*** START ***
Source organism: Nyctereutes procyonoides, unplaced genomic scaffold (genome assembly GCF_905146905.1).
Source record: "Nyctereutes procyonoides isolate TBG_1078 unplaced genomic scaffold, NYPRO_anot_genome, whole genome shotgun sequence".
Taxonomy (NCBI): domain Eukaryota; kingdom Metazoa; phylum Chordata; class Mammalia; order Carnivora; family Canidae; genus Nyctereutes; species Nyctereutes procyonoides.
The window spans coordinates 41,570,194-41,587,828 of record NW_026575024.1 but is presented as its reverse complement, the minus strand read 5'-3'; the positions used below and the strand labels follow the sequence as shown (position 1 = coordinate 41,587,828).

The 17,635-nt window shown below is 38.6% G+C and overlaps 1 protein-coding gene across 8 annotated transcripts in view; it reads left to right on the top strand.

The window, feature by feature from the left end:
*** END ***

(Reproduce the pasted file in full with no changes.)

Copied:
Source organism: Nyctereutes procyonoides, unplaced genomic scaffold (genome assembly GCF_905146905.1).
Source record: "Nyctereutes procyonoides isolate TBG_1078 unplaced genomic scaffold, NYPRO_anot_genome, whole genome shotgun sequence".
Taxonomy (NCBI): domain Eukaryota; kingdom Metazoa; phylum Chordata; class Mammalia; order Carnivora; family Canidae; genus Nyctereutes; species Nyctereutes procyonoides.
The window spans coordinates 41,570,194-41,587,828 of record NW_026575024.1 but is presented as its reverse complement, the minus strand read 5'-3'; the positions used below and the strand labels follow the sequence as shown (position 1 = coordinate 41,587,828).

The 17,635-nt window shown below is 38.6% G+C and overlaps 1 protein-coding gene across 8 annotated transcripts in view; it reads left to right on the top strand.

The window, feature by feature from the left end: